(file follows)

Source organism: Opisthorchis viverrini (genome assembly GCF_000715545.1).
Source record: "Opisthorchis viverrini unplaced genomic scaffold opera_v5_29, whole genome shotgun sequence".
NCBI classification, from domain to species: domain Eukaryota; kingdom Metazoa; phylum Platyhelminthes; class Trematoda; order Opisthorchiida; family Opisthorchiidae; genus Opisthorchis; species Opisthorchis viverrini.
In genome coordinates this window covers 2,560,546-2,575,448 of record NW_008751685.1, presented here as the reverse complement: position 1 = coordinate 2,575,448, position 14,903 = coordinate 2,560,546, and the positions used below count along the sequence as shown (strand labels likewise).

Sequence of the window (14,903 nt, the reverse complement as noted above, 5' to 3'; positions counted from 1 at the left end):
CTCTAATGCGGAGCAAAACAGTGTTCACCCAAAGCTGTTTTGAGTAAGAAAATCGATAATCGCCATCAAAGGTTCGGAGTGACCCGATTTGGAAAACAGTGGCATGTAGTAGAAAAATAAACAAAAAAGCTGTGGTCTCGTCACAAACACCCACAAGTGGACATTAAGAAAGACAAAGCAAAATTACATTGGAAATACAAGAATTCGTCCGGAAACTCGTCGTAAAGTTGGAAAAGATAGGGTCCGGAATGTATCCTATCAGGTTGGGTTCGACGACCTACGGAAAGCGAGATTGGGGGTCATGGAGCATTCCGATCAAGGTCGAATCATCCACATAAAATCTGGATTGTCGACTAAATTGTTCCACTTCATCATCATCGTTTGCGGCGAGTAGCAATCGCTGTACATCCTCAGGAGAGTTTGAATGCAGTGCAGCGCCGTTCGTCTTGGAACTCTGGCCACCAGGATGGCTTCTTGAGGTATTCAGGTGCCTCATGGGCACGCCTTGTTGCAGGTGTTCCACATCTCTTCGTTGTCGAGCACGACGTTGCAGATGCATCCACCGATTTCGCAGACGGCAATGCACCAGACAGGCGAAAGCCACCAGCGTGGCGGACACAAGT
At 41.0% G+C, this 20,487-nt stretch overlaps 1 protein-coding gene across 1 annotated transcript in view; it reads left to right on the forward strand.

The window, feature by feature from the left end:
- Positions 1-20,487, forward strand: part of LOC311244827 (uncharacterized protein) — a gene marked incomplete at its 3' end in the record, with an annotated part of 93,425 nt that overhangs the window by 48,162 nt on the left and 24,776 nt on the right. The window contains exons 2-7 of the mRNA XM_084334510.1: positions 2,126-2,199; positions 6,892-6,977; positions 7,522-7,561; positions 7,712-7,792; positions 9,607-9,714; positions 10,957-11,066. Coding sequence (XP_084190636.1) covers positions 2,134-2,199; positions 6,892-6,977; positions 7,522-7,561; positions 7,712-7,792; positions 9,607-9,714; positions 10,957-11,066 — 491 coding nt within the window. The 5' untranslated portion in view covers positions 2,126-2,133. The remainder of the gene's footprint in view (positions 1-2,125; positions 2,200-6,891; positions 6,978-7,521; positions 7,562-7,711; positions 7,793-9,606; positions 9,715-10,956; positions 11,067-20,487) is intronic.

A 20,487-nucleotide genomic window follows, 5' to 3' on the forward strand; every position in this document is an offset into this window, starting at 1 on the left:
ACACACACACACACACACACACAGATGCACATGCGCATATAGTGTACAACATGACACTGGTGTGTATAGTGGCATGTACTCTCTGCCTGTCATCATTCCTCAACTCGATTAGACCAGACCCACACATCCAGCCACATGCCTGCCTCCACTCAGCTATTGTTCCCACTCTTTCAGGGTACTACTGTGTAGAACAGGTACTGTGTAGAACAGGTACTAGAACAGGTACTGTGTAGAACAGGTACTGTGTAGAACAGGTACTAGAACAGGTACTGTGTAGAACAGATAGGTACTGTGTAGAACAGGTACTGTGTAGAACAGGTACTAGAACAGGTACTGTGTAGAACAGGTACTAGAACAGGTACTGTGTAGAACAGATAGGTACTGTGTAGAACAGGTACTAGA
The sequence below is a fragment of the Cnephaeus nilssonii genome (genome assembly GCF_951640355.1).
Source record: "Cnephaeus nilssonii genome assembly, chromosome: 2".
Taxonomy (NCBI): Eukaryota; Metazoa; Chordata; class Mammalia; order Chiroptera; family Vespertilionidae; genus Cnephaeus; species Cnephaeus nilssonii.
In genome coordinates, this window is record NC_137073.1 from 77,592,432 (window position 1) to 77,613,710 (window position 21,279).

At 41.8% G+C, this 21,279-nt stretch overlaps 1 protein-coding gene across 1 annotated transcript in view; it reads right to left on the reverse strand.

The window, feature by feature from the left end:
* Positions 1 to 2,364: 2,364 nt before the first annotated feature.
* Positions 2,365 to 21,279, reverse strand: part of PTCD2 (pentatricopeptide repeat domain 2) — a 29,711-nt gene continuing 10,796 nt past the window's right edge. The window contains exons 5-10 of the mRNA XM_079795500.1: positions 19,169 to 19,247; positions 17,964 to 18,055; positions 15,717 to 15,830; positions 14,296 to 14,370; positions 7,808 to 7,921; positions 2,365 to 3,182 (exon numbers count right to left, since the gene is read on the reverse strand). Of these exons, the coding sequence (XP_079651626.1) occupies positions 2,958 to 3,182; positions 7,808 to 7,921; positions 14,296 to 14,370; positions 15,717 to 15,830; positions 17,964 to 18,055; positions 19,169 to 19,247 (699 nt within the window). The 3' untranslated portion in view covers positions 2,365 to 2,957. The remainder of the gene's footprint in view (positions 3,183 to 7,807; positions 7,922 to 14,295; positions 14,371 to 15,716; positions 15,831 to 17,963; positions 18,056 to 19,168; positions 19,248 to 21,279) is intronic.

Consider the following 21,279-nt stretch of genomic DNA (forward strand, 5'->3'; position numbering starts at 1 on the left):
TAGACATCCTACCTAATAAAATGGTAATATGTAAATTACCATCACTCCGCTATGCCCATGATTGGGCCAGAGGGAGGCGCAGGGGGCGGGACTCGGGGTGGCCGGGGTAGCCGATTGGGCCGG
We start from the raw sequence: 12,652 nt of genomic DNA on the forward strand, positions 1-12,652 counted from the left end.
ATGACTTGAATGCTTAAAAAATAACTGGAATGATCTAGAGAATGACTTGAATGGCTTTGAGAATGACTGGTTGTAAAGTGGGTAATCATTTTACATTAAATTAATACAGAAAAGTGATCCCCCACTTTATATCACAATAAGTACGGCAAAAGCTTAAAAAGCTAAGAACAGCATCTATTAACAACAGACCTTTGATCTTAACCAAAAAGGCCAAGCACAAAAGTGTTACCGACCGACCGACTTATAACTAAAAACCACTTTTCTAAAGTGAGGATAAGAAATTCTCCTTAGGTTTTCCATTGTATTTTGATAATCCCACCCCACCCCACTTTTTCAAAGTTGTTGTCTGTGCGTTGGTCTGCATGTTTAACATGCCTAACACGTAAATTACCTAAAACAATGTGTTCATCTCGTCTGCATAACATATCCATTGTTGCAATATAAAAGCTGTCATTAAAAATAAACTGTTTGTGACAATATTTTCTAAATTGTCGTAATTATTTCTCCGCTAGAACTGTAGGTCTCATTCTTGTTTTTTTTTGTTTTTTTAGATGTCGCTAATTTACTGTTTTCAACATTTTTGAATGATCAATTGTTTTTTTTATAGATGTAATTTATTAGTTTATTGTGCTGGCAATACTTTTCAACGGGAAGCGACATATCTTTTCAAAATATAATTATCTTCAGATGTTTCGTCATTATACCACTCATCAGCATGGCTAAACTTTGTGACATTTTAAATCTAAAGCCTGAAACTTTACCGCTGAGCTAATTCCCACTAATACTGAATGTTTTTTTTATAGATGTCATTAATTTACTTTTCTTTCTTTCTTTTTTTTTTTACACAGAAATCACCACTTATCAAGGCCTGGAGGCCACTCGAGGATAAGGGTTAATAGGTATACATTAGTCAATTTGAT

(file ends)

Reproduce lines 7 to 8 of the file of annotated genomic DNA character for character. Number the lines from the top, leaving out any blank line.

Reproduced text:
At 41.0% G+C, this 20,487-nt stretch overlaps 1 protein-coding gene across 1 annotated transcript in view; it reads left to right on the forward strand.

The window, feature by feature from the left end: